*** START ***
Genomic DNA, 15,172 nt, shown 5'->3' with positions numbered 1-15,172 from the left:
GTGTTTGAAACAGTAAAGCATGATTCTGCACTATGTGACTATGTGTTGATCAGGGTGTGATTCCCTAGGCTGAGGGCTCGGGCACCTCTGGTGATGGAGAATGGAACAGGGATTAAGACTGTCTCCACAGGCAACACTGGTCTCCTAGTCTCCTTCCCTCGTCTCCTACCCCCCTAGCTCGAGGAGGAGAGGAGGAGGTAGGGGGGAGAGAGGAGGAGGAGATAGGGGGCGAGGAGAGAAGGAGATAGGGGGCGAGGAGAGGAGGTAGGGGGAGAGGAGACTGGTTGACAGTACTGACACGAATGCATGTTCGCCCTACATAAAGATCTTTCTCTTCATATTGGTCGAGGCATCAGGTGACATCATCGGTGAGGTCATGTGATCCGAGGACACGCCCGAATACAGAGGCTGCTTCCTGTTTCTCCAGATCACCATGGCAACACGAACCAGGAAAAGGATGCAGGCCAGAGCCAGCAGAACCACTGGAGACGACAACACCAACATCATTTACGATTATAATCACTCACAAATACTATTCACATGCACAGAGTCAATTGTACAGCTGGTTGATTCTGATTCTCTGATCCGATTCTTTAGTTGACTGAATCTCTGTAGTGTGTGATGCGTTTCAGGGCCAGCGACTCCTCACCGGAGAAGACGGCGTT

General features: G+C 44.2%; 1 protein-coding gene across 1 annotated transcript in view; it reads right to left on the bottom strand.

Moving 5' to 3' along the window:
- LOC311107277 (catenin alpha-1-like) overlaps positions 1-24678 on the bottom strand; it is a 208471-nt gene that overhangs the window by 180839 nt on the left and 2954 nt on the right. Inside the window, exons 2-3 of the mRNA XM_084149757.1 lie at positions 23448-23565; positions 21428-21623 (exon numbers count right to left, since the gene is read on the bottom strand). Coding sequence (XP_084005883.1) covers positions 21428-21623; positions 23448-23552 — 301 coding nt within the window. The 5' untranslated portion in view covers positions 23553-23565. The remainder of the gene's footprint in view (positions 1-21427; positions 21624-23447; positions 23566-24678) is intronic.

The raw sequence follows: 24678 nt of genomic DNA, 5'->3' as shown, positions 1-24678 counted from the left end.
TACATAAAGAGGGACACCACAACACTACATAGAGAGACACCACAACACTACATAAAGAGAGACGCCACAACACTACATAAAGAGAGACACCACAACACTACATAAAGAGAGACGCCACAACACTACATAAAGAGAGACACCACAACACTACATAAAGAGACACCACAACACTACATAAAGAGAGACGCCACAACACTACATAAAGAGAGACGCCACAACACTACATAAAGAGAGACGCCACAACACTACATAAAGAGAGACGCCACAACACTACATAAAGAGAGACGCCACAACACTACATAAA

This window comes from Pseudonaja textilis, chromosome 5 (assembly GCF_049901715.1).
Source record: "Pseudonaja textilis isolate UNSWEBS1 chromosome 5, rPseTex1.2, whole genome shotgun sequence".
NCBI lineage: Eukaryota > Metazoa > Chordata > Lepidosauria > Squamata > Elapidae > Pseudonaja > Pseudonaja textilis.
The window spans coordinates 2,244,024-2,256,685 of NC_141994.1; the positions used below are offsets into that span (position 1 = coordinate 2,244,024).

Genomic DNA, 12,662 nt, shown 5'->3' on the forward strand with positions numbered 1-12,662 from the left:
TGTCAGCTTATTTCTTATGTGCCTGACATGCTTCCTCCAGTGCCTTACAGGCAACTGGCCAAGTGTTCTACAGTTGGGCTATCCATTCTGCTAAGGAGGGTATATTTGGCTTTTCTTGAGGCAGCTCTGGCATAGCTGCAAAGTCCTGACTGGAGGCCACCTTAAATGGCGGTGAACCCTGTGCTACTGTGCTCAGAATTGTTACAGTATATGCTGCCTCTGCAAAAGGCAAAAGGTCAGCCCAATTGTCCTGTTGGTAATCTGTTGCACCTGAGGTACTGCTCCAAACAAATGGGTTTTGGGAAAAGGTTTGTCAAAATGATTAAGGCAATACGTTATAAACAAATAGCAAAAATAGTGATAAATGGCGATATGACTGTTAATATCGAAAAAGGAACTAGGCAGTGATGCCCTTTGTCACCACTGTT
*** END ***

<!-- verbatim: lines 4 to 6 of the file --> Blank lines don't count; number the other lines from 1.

Moving 5' to 3' along the window:
- LOC311107277 (catenin alpha-1-like) overlaps positions 1-24678 on the bottom strand; it is a 208471-nt gene that overhangs the window by 180839 nt on the left and 2954 nt on the right. Inside the window, exons 2-3 of the mRNA XM_084149757.1 lie at positions 23448-23565; positions 21428-21623 (exon numbers count right to left, since the gene is read on the bottom strand). Coding sequence (XP_084005883.1) covers positions 21428-21623; positions 23448-23552 — 301 coding nt within the window. The 5' untranslated portion in view covers positions 23553-23565. The remainder of the gene's footprint in view (positions 1-21427; positions 21624-23447; positions 23566-24678) is intronic.

The raw sequence follows: 24678 nt of genomic DNA, 5'->3' as shown, positions 1-24678 counted from the left end.